Skip to main content

new role

What character are you in the parable of the prodigal son (read it in Luke 15)? I have never really been the "bad boy" who runs away squandering an inheritance and breaking the old man's heart. I will admit that I have been known to whine and complain about always being the faithful and dependable one and never getting a party, but I'm getting over that. However, these past few weeks I have been thinking about the story in a different way. God has been asking me if I would like to play the role of the father.

This means that as a friend and as a spiritual leader, I have to let people walk away if they want to. This means that I have to be willing to give my riches (the things I have worked hard to build in my life) to certain people even though I know they will probably not value them. This means that I spend a lot of time waiting for people to realise they are making bad decisions without pointing it out to them. This means that I don't go chasing people down to make sure they are okay. This means that I do not take responsibility for the spiritual well-being of my friends and family. This means that I let people grow up and make their own mistakes. This means that I really have much less control than I would like to over those that I care about. In fact, I have none. This means that my job description is now boiled down to one thing: love without condition or judgment.

But it also means that when people make decisions, they own those decisions. It means that when people come back to a relationship, they really want to be there. It means that my most persuasive and often silent plea to others is a life spent on loving God. The Father is not asking me to do anything that he hasn't already done.

Here is me looking out my window at our house in St. Lazare a few years ago.

Comments

Popular posts from this blog

what binds us together?

For the past few weeks, I have been reading a book by famed psychiatrist M. Scott Peck which chronicles his travels (together with his wife) through remote parts of the UK in search of prehistoric stones. The book is part travel journal, part spiritual musings, part psychology, and part personal anecdotes. A mixed bag, to be sure, and not always a winning combination. At one point, I considered putting the book aside, not finishing it, but then Peck started writing about community. He is no stranger to the concept. He has led hundreds of community-building workshops over the years, helped start a non-profit organisation dedicated to fostering community, and written a compelling book about the topic, one which greatly impacted me when I read it oh so long ago.[1]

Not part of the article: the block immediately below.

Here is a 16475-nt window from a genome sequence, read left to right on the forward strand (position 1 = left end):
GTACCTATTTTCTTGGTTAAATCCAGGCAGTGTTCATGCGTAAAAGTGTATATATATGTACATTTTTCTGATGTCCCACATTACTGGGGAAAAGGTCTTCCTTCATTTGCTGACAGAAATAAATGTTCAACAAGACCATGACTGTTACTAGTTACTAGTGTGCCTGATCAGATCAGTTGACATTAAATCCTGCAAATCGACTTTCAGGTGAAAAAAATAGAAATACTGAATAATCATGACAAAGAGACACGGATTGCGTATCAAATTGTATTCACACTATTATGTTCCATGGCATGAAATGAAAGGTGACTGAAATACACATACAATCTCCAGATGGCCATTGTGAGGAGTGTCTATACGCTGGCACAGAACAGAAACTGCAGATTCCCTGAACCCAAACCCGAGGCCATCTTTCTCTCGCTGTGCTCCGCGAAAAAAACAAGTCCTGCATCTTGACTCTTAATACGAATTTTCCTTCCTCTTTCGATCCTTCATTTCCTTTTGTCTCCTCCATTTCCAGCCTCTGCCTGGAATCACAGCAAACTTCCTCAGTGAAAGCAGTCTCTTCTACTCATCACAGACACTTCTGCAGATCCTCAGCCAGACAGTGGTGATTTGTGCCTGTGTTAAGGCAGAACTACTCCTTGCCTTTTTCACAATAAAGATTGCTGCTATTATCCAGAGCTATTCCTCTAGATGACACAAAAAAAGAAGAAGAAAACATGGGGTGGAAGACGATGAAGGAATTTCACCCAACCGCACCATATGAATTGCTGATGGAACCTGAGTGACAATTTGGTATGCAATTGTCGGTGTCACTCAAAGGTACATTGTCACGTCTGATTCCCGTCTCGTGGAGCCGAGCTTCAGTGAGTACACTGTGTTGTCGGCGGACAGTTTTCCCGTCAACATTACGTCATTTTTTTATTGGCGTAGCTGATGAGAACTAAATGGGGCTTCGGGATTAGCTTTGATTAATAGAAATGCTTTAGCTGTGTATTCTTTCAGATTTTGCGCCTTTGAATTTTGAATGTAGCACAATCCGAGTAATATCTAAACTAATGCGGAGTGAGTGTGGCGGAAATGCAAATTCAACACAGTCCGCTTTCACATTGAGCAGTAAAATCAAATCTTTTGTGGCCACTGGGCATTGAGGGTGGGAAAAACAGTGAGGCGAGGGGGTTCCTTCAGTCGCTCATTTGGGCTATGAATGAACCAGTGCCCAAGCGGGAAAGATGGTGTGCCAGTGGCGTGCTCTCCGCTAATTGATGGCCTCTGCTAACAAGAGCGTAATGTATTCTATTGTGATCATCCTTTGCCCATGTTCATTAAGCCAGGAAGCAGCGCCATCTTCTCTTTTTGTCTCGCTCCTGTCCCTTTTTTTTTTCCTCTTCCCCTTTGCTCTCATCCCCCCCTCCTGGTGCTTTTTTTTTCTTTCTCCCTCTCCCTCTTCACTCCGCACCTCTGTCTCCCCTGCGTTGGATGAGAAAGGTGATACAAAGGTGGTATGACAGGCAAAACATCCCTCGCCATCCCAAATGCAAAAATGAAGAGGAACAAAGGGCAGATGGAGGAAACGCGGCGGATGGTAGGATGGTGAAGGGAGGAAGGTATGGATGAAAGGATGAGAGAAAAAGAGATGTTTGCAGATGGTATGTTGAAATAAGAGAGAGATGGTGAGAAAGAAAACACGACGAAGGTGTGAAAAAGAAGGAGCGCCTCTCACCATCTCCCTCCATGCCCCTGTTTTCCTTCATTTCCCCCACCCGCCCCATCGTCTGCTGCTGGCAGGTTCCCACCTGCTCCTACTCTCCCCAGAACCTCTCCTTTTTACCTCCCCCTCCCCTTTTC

In preparation for a course I am teaching next year, I have been doing quite a bit of study on unity and community. Once you start thinking about it, you see and hear evidence of it everywhere. (See my blog on the impact of b…

job hunting

I am on the hunt for a job. PhD in hand, I am a theologian for hire. The thing is, not a lot of places are hiring theologians these days, and if they are, they are usually looking for scholars with skills and experience outside my area of expertise. Today I found job opportunities for those knowledgeable in Religion, Race, and Colonialism, Philosophy and History of Religion, Islam and Society, Languages of Late Antiquity, Religion, Ethics, and Politics, and an ad for a Molecular Genetic Pathologist. Not one posting for a Dramatic Theologian with  a side order of Spirituality and a dash of Methodology.

I know, I know. My expectations are a bit unrealistic if I believe I will find an exact match for my particular skills. I know that job descriptions are wish lists to some extent, so no candidate is ever a perfect match. I also realize that one must adapt one's skill set according to the requirements of the job and be flexible. But there are so few jobs which come within ten or even…

lessons from a theological memoir and a television series about lawyers

It's a hot Wednesday afternoon, so let's talk about false binaries. Basically, a false binary or false dichotomy happens when a person's options are artificially limited to two choices, thereby excluding all other possibilities. Insisting on the limited choice of either A or B leaves no room for middle ground or another, more creative solution. In other words, a false binary assumes the rest of the alphabet (after A and B) does not exist.

Binary thinking is quite prevalent in our society. Either you are for me or against me. Either you are guilty or innocent. Either you are a Democrat or a Republican, conservative or liberal. Either you are a Christian or a pagan. Either you are all in or all out. Admittedly, it is convenient to see things as either black or white, but we live in a multi-coloured world and not everything fits neatly into two categories. This is why insisting there are only two choices when, in fact, other options exist, is labeled as a fallacy in logic an…